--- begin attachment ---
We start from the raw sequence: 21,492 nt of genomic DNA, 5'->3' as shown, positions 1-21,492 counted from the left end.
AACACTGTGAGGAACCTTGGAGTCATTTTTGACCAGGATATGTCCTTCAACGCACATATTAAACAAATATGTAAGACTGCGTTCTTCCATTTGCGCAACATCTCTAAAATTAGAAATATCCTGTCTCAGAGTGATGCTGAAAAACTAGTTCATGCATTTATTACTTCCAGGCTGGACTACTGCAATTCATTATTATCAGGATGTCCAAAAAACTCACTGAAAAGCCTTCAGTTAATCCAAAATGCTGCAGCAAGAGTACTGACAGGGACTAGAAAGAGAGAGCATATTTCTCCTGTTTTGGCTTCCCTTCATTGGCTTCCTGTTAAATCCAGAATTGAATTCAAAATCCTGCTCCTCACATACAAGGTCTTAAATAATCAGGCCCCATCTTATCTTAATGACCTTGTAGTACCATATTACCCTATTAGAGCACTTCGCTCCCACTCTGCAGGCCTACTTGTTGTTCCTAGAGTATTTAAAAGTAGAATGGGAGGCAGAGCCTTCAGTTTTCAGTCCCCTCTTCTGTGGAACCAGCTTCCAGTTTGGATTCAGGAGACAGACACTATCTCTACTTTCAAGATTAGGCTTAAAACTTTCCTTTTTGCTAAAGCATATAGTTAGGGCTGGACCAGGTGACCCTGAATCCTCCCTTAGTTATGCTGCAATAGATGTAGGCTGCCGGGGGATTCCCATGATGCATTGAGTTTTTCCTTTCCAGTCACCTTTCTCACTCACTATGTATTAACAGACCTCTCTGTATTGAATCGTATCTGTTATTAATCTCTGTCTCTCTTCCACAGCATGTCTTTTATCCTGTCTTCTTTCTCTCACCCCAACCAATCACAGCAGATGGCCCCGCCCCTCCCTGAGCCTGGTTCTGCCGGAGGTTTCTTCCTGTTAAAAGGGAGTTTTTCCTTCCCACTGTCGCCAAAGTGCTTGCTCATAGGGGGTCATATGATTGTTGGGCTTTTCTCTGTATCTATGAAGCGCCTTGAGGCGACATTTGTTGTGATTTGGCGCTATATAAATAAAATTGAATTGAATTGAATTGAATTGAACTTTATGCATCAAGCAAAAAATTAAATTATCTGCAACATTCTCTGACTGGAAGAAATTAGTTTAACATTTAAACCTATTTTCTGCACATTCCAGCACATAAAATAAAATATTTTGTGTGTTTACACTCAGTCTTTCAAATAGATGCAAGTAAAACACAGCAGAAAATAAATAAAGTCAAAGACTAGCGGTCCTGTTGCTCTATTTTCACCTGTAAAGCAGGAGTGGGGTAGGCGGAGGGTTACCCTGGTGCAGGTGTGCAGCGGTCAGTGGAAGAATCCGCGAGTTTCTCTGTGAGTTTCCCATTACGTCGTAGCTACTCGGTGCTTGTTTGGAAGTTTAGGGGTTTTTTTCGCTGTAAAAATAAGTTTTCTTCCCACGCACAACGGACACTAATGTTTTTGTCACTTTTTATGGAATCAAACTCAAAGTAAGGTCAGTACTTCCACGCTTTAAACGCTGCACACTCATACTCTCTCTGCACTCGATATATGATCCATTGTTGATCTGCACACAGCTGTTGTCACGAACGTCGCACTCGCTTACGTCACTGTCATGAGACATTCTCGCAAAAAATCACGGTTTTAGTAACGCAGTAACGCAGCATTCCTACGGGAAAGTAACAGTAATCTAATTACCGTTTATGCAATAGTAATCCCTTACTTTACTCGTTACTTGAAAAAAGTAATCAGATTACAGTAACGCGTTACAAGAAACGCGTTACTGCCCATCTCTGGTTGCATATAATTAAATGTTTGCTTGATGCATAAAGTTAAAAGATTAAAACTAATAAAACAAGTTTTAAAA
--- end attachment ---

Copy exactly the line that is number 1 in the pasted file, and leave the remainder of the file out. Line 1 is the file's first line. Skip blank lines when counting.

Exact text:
We start from the raw sequence: 21,492 nt of genomic DNA, 5'->3' as shown, positions 1-21,492 counted from the left end.